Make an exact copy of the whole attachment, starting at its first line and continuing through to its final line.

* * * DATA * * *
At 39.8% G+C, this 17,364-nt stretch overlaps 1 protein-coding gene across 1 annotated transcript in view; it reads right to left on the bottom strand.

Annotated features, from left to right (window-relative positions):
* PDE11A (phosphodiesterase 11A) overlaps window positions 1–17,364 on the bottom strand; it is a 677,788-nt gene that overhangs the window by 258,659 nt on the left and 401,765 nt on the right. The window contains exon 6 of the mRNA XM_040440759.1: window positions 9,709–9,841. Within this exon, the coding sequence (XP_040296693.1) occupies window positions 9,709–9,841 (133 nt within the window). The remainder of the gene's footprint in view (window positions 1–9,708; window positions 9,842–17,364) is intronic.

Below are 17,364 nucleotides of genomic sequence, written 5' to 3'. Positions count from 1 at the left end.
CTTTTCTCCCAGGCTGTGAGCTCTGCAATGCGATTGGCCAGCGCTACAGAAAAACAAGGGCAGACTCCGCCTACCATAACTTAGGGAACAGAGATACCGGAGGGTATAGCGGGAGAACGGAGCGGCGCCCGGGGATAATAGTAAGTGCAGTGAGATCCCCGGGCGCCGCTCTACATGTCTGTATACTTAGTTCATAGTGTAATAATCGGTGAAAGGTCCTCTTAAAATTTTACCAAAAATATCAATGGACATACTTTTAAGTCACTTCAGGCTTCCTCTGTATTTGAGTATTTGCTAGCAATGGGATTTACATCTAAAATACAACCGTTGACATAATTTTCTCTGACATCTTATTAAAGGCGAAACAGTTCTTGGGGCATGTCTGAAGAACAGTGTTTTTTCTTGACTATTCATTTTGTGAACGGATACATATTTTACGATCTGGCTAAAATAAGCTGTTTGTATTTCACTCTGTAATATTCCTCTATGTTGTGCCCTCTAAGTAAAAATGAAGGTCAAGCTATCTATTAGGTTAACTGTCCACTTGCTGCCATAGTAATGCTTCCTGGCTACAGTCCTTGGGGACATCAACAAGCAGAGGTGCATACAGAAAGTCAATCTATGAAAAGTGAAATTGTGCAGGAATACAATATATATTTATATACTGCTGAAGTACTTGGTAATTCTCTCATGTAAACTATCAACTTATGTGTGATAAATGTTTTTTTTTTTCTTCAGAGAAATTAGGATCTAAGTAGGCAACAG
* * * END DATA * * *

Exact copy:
At 39.8% G+C, this 17,364-nt stretch overlaps 1 protein-coding gene across 1 annotated transcript in view; it reads right to left on the bottom strand.

Annotated features, from left to right (window-relative positions):
* PDE11A (phosphodiesterase 11A) overlaps window positions 1–17,364 on the bottom strand; it is a 677,788-nt gene that overhangs the window by 258,659 nt on the left and 401,765 nt on the right. The window contains exon 6 of the mRNA XM_040440759.1: window positions 9,709–9,841. Within this exon, the coding sequence (XP_040296693.1) occupies window positions 9,709–9,841 (133 nt within the window). The remainder of the gene's footprint in view (window positions 1–9,708; window positions 9,842–17,364) is intronic.

Below are 17,364 nucleotides of genomic sequence, written 5' to 3'. Positions count from 1 at the left end.
CTTTTCTCCCAGGCTGTGAGCTCTGCAATGCGATTGGCCAGCGCTACAGAAAAACAAGGGCAGACTCCGCCTACCATAACTTAGGGAACAGAGATACCGGAGGGTATAGCGGGAGAACGGAGCGGCGCCCGGGGATAATAGTAAGTGCAGTGAGATCCCCGGGCGCCGCTCTACATGTCTGTATACTTAGTTCATAGTGTAATAATCGGTGAAAGGTCCTCTTAAAATTTTACCAAAAATATCAATGGACATACTTTTAAGTCACTTCAGGCTTCCTCTGTATTTGAGTATTTGCTAGCAATGGGATTTACATCTAAAATACAACCGTTGACATAATTTTCTCTGACATCTTATTAAAGGCGAAACAGTTCTTGGGGCATGTCTGAAGAACAGTGTTTTTTCTTGACTATTCATTTTGTGAACGGATACATATTTTACGATCTGGCTAAAATAAGCTGTTTGTATTTCACTCTGTAATATTCCTCTATGTTGTGCCCTCTAAGTAAAAATGAAGGTCAAGCTATCTATTAGGTTAACTGTCCACTTGCTGCCATAGTAATGCTTCCTGGCTACAGTCCTTGGGGACATCAACAAGCAGAGGTGCATACAGAAAGTCAATCTATGAAAAGTGAAATTGTGCAGGAATACAATATATATTTATATACTGCTGAAGTACTTGGTAATTCTCTCATGTAAACTATCAACTTATGTGTGATAAATGTTTTTTTTTTTCTTCAGAGAAATTAGGATCTAAGTAGGCAACAG